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Trauma-Informed Care With Childhood Maltreatment Survivors: What Do Maternity Professionals Want to Learn?

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BACKGROUND: Posttraumatic stress disorder (PTSD) affects 8% of pregnant women, and the biggest risk factor for pregnancy PTSD is childhood maltreatment. The care they receive can lead to positive outcomes or to retraumatization and increased morbidity. The purpose of this study is to gather information from a range of clinicians about their continuing education needs to provide perinatal care to women with a maltreatment history and PTSD.

METHOD: Maternity health care professionals were interviewed by telephone. Network sampling and purposive sampling were used to include physicians, nurse practitioners, midwives, nurses, and doulas (n =20), and results were derived from content analysis.

RESULTS: Most providers received little or no training on the issue of caring for women with a history of childhood maltreatment or PTSD during their original education but find working with this type of patient rewarding and wish to learn how to provide better care. Providers identified a range of educational needs and recommend offering a range of formats and time options for learning.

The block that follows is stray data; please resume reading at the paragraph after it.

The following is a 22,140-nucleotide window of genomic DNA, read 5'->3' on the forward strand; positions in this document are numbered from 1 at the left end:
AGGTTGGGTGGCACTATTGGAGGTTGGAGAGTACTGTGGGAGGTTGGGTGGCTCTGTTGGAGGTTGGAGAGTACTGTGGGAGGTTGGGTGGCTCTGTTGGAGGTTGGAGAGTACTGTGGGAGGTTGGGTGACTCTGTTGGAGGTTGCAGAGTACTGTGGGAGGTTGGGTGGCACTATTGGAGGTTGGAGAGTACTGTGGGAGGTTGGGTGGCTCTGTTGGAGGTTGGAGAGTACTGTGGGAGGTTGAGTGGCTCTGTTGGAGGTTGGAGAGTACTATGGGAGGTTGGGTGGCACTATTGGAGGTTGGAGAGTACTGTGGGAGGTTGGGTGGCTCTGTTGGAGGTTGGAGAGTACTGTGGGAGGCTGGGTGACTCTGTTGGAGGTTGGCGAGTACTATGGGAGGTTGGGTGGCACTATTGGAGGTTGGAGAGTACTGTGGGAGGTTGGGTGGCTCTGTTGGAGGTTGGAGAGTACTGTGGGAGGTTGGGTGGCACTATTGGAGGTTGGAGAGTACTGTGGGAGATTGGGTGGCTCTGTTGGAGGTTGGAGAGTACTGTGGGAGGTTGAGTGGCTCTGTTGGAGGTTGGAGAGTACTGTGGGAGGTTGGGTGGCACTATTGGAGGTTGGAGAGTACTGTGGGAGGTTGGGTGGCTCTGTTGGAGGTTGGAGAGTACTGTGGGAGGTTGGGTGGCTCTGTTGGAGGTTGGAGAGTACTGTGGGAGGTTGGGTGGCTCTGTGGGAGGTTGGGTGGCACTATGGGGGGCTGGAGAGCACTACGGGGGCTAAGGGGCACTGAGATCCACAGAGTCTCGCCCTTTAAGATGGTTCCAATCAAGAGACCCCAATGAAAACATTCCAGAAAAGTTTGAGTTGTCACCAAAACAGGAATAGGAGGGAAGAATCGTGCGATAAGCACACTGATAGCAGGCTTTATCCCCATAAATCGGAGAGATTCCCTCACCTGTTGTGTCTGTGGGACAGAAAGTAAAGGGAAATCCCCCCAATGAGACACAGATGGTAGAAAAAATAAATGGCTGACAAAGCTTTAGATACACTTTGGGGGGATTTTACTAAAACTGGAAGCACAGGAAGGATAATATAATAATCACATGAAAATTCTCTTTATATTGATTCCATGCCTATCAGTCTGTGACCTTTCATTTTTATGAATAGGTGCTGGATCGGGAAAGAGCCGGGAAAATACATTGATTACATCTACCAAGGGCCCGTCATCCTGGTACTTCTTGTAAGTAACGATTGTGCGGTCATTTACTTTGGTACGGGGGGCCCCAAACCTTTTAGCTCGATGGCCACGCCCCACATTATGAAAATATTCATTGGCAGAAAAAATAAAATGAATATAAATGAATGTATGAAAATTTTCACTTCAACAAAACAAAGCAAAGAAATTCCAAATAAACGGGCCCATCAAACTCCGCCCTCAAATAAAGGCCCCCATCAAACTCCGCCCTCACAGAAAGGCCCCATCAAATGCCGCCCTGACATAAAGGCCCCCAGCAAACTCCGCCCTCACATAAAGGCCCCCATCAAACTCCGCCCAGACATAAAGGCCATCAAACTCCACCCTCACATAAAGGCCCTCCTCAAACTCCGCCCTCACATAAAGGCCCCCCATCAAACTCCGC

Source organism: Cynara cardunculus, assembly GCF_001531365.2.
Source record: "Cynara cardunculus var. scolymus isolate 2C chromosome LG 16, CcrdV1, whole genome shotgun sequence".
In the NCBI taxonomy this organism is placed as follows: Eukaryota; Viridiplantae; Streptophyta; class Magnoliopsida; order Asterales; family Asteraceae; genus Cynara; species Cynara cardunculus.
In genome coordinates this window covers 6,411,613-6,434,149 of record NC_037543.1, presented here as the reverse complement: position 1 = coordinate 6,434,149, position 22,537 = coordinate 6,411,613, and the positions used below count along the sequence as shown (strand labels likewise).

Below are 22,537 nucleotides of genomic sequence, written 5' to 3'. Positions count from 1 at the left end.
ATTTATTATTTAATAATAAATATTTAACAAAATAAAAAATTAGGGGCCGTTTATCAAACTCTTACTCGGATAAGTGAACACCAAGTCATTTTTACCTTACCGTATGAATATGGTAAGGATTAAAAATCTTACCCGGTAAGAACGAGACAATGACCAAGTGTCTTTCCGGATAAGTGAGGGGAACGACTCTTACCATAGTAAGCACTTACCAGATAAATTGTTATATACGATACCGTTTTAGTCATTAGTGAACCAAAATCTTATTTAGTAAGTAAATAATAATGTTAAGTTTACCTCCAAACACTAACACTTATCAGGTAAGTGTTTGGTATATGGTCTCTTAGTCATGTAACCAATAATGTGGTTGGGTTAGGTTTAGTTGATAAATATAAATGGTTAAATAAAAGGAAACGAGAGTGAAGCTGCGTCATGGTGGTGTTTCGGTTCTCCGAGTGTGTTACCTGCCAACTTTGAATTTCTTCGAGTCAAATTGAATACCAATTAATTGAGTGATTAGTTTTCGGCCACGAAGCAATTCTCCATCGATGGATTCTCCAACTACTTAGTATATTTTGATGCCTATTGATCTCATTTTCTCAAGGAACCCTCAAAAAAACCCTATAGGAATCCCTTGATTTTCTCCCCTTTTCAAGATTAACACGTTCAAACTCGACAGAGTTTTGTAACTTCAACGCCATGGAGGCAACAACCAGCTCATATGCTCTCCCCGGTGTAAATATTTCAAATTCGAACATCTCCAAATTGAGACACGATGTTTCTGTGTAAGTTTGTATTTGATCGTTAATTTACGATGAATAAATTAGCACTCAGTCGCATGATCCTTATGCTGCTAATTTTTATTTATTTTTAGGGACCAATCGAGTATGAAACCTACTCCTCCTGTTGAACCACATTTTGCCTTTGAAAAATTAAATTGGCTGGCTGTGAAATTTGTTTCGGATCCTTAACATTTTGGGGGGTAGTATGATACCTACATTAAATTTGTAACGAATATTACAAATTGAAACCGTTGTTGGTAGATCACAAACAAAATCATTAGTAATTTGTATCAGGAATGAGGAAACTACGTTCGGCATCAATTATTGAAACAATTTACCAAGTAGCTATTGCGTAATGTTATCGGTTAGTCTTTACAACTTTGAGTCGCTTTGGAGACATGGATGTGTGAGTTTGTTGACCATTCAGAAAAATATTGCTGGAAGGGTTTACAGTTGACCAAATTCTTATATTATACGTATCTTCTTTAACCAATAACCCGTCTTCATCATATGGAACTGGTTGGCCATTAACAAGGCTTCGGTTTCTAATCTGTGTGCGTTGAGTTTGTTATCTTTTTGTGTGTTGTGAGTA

CONCLUSIONS: Maternity health care providers desire to work effectively with survivor moms and want to learn best practices for doing so. Thus, educational programming addressing provider needs and preferences should be developed and tested to improve care experiences and pregnancy outcomes for women with a history of trauma or PTSD.
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Keywords: CLINICAL EDUCATION; INTERPROFESSIONAL EDUCATION; MATERNITY CARE; POSTTRAUMATIC STRESS DISORDER; PREGNANCY

Document Type: Research Article

Publication date: 01 September 2014

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